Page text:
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Pretty much anyone you ask will know that the Jeep Wrangler/CJ-series are the direct descendants of the Willys MB military vehicle, even if they’re not actually familiar with its original name or the finer details of its history. On the contrary, excluding enthusiasts, these days few remember either International Harvester or its hugely influential Scout, despite their key role in the evolution of the modern and all-conquering SUV.

Development began in the late 1950’s, and right from the start management of the Illinois-based company intended for the then-unnamed model to be a CJ competitor. Early design proposals and prototypes followed much the same recipe, with open, slab-sided and entirely function-defined “styling.” An interesting turn of events involving Goodyear’s nascent automotive plastics engineering division soon saw the adaptation of a more refined shape, and though ultimately bodied in traditional steel, the earliest 1961 models emerged from the factory just 24 months from the program’s start.


Though over a nearly 20-year production run the model would gain many refinements, even the latest Scout II’s remain refreshingly straightforward, and while a huge variety of removable tops, wheelbases and drivetrain options means there’s a Scout to suit most tastes, they all share much the same charmingly tough, unpretentious (some might say “agricultural”) character and unmatched orphan brand cool.

This 1972 AAR Eagle Drake Offy (chassis 7729) is the result of an arrangement between the late, great Dan Gurney and Philippe de Lespinay to build two brand-new racers from new-old-stock parts, each replicating one of the no-longer-extant machines driven by Bobby Unser and Jerry Grant in 1972 and ’73. Using two NOS 1972 AAR-Eagle aluminum monocoque chassis (originally built by Phil Remington, no less) and legit AAR-Drake-Miller-Offenhauser 159ci “Twin-Pump” turbo motors, one car was painted to replicate Grant’s ride, while the other, pictured here, looks like Unser’s. The engine used in the car at hand is said to have won the 1974 California 500, and to be tunable from 650-1000 HP. Described as fast, very reliable and great handling, the car has been constantly tweaked since completion and is presented in what appears to be museum-ready condition, even if we’d much prefer it continue to be driven and demo’d for years to come. Find it here at Morris and Welford in Newport Beach, California for $275k. Special thanks to BaT reader Kyle K. for this submission.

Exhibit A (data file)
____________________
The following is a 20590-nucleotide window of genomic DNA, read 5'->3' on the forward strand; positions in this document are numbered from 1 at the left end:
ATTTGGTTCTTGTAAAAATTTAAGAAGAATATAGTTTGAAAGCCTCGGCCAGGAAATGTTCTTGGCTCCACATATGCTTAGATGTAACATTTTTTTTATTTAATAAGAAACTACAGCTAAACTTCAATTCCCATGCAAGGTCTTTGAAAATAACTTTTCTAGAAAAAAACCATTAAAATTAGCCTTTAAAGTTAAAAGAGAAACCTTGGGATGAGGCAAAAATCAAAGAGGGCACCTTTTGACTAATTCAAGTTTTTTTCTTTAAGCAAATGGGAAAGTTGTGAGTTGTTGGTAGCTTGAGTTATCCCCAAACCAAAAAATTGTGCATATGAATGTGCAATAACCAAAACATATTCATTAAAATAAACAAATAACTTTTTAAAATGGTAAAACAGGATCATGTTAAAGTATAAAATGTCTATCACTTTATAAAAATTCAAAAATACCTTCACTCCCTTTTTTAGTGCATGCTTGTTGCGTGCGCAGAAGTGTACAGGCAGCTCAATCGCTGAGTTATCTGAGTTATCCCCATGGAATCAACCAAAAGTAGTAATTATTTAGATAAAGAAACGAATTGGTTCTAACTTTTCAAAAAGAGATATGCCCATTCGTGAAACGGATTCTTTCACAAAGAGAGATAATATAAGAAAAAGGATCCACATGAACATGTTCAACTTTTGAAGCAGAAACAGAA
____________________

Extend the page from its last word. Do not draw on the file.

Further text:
Filmed in 1971 but unreleased for more than 40 years, Weekend of a Champion chronicles Jackie Stewart’s winning Monaco Grand Prix weekend in glorious 35mm Technicolor. Produced and co-directed by Sir Stewart’s close friend Roman Polanski, the film follows the Scottish legend from his hotel room to the pits, through practice and setup sessions, to intense discussions with engineers and team administrators, and even during a narrated and rainy recce lap at the wheel of a wicker-dash Michelotti Shellette beach car. There’s lots of exciting in-car footage as well, recorded in stereo and capturing Stewart’s Tyrrell 003’s Cosworth DFV screaming through the narrow streets of motorsports’ favorite principality.

Stewart is thoughtful, warm and vulnerable, discussing everything from safety and politics to fashion, friendship and dating as though it was just him and Polanski, both throughout the original film as well as a lengthy prologue produced for its long-delayed 2013 release. Stewart would go on to win his second of three championships in ’71, and this wonderful film provides privileged insight to the man and the era with rare depth, emotion and clarity. Clear a 90 minute block of day, grab a drink and be inspired.

This 1986 Chevrolet Camaro IMSA GTO racer (chassis 861) is described as the only remaining of two built and campaigned with full factory support . These cars incorporated cutting edge technology for the time, including a carbon fiber tub (a claimed first outside of Formula 1 and IndyCar), built-in air jacks, a stress-mounted SBC, and March IndyCar-derived suspension. Sponsored by Levi Garrett and Hendrick Motorsport, the car recorded an impressive seven poles and five wins over the course of the 1986 and 1987 seasons. Additionally, it’s raced at the 24 Hours of Daytona, the 12 Hours of Sebring, and more recently at the Monterey Historics. Extensive wind tunnel time led to its slippery shape, while its tough Katech Engineering SBC is described as “ready to go.” An extensive spares package, with everything from wheels to an extra fresh motor, is included. Well documented in the period and now one-of-a-kind, we’d love to see this one back in action. Find it here on eBay in Roseburg, Oregon with reserve not met.